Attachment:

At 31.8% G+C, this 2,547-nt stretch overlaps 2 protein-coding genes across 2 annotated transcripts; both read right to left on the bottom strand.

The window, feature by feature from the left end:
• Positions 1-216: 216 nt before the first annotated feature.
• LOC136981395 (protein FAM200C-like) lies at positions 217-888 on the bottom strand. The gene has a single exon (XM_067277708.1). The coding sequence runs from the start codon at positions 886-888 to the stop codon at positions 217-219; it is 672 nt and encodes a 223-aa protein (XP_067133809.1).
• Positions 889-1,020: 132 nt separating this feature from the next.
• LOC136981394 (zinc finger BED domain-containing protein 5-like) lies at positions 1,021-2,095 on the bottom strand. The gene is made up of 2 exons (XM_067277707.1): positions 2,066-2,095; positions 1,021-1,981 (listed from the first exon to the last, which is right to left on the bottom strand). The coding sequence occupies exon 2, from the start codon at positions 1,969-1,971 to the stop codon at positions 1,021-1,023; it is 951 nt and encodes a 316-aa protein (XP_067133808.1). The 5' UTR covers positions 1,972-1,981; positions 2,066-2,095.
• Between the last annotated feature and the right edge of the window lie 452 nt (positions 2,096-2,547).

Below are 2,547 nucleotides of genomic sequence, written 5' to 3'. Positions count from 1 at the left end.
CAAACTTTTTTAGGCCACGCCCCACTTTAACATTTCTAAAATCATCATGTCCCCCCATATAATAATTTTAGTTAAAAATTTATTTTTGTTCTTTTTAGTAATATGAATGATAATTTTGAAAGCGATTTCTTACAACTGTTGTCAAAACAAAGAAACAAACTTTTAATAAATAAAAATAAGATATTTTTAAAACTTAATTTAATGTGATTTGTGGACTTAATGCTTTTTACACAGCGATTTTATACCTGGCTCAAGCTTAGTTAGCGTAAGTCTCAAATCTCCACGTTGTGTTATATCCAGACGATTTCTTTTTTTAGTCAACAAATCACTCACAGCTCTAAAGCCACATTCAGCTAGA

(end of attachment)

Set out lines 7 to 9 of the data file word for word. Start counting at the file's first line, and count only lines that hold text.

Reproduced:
• Between the last annotated feature and the right edge of the window lie 452 nt (positions 2,096-2,547).

Below are 2,547 nucleotides of genomic sequence, written 5' to 3'. Positions count from 1 at the left end.
CAAACTTTTTTAGGCCACGCCCCACTTTAACATTTCTAAAATCATCATGTCCCCCCATATAATAATTTTAGTTAAAAATTTATTTTTGTTCTTTTTAGTAATATGAATGATAATTTTGAAAGCGATTTCTTACAACTGTTGTCAAAACAAAGAAACAAACTTTTAATAAATAAAAATAAGATATTTTTAAAACTTAATTTAATGTGATTTGTGGACTTAATGCTTTTTACACAGCGATTTTATACCTGGCTCAAGCTTAGTTAGCGTAAGTCTCAAATCTCCACGTTGTGTTATATCCAGACGATTTCTTTTTTTAGTCAACAAATCACTCACAGCTCTAAAGCCACATTCAGCTAGA